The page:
Sweet potato gnocchi with a tomato sage butter sauce topped with Parmesan, with a glass of Montepulciano d’Abruzzo.
As Hurricane Irene bristles against the East Coast, a cool damp breeze rustles in through my window; and as I relax from a week’s work, I find myself looking for a wine that is deep enough to get lost in, on this rainy evening. I immediately thought “Italy.”
I picked up the Oddero Barolo off my shelf and looked at the vintage: 2004. At seven years old, this might be a bit too young, but I’ve made the mistake of over-aging Barolo before, so I decided to go for it.
Thank God I did. This wine is exactly what I was looking for. Opening the bottle I got this whiff of something old, but rich. This wine is an adventure unto itself, like going through a box of old photos in the attic that you’ve never seen before. There is something familiar about it, whether it’s the dark, flavorful fruit, or the soft, smooth, elegant tannins, or dark yet floral nose and deep red color, I’m not sure which. And yet it feels as though all these comforting characteristics hide behind a thin vale of an ancient history, like a silk sheet over and intricate and lavish piece of quality furniture, that while a bit faded with age, is even more gorgeous than the day it was built.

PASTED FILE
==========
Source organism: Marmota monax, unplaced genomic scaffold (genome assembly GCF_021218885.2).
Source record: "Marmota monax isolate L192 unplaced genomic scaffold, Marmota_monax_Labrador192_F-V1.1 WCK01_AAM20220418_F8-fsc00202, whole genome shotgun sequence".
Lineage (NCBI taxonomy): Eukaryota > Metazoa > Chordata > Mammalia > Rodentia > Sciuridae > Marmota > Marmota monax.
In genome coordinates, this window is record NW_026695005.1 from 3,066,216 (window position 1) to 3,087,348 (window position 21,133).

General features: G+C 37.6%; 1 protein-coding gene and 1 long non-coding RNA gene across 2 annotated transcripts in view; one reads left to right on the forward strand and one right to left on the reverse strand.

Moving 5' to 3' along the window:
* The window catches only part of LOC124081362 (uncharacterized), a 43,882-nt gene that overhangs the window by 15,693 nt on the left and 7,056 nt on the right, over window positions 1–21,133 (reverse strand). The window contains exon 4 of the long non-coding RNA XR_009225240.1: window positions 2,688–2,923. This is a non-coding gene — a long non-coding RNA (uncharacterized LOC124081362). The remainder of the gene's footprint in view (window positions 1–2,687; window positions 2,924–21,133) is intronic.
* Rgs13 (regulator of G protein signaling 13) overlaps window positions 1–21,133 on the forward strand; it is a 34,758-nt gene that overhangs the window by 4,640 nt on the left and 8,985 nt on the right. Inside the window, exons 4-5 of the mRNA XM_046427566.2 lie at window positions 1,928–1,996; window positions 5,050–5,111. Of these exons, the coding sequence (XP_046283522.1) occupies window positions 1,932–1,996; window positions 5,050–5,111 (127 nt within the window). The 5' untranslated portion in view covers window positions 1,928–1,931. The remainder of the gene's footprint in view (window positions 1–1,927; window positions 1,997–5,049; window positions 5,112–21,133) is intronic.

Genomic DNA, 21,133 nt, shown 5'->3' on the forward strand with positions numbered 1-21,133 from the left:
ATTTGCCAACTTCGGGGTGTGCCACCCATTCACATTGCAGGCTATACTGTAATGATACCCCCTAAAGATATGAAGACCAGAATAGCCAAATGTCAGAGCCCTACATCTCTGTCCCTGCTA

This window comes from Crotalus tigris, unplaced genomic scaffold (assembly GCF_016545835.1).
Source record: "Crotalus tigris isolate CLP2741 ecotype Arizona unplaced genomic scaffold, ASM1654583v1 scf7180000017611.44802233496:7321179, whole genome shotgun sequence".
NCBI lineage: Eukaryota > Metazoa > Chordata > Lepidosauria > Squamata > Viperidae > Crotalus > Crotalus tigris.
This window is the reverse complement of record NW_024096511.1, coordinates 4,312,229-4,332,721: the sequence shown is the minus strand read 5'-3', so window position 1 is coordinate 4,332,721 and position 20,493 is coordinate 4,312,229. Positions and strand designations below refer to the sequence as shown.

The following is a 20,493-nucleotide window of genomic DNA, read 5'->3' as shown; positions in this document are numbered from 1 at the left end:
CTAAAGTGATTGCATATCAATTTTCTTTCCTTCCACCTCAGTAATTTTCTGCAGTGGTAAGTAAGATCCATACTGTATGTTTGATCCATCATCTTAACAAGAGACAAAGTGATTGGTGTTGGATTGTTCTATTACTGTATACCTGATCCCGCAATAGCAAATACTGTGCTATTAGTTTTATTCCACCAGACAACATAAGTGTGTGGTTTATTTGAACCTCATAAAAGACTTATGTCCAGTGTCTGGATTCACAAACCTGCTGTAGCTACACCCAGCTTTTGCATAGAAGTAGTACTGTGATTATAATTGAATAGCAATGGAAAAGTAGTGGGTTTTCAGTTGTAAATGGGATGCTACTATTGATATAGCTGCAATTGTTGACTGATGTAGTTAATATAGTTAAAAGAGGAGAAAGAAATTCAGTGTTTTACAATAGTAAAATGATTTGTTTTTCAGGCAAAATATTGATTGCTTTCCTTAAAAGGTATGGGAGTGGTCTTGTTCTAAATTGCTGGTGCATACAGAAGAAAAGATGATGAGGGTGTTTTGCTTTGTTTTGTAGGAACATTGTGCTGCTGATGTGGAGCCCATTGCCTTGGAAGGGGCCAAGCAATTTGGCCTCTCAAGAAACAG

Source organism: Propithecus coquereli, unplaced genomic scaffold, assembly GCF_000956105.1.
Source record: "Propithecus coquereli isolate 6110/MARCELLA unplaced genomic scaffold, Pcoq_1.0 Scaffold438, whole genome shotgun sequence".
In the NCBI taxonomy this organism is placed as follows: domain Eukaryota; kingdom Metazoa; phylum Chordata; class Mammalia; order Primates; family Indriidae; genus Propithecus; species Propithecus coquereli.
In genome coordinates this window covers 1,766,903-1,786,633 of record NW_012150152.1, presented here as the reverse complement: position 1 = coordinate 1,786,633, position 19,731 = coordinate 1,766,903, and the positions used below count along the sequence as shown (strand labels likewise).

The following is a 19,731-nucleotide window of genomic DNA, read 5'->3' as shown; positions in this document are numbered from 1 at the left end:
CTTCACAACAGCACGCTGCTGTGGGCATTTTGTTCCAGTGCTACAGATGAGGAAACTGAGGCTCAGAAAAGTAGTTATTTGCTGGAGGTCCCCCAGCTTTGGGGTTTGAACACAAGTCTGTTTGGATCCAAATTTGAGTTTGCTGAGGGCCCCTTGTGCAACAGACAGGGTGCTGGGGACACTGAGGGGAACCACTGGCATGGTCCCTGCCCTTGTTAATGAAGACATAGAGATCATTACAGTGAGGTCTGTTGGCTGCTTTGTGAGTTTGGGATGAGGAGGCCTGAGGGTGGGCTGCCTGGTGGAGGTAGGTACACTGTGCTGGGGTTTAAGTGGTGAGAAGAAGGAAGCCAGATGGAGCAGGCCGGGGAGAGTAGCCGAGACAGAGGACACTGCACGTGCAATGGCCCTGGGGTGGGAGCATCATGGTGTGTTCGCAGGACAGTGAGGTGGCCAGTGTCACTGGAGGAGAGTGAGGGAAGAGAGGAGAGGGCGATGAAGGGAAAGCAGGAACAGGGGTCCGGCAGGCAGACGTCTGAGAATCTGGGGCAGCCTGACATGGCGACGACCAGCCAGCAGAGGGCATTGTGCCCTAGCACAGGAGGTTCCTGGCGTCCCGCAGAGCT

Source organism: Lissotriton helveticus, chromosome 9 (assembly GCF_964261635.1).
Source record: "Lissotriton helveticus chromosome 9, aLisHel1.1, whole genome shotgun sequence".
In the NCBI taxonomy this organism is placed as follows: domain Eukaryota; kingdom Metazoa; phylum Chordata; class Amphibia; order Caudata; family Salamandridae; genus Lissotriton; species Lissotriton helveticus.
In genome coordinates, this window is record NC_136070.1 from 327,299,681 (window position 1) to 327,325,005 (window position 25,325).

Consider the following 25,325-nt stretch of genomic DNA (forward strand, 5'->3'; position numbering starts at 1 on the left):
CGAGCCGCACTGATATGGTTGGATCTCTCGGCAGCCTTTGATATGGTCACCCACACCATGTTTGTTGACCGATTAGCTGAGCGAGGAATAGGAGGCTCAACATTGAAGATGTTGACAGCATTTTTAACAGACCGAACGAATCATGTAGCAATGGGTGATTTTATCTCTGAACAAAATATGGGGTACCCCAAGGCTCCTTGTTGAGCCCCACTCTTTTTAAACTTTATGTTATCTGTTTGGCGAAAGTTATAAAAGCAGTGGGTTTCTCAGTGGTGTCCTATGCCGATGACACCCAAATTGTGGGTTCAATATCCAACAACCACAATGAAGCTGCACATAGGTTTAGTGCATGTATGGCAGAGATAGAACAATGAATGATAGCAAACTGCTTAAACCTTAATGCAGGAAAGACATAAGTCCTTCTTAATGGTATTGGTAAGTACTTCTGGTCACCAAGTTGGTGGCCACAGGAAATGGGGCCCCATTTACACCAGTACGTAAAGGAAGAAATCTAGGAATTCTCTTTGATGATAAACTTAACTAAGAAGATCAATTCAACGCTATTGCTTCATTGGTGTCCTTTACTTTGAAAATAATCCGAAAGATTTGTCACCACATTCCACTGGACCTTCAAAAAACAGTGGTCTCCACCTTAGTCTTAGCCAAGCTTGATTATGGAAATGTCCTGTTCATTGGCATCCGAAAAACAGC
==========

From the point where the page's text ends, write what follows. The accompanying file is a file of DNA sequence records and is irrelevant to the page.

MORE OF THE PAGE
And really, isn’t that exactly what has happened here?
In Barolo, wines are built to be aged. Made of 100% Nebbiolo aged in a less-agressive oak (usually French, but in this case Slovakian). Nebbiolo is one of those grapes that needs age. In its youth, it can be rough, overly tannic, and simultaneously dense and shallow (overly rich in the front, but dissipates too quickly to enjoy any complexity). With some time in the bottle, the grape truly does mature almost like a human: the roughness smooths out, the tannins become almost silky in texture, and the flavors and fruit spread out into a lengthy and interesting mouthful. It’s like a punk student growing up into the patient professor.
Now, this does come with a bit of a price tag. Barolo is a tiny little region in northern Italy. Their rarity-by-law combined with a long tradition of superior wines and an increasingly-fierce tight-knit global market means that these wines can easily get up into the $100+ price bracket. Fortunately, the Oddero is a bit calmer: I think I bought this bottle for around $45 or $50 about four years ago.
In short: exactly what I was hoping for. Not only was this wine totally worth the price, and not only was there some satisfaction in opening a bottle I’d held onto for a while, but most of all it was the perfect thing for the stormy night.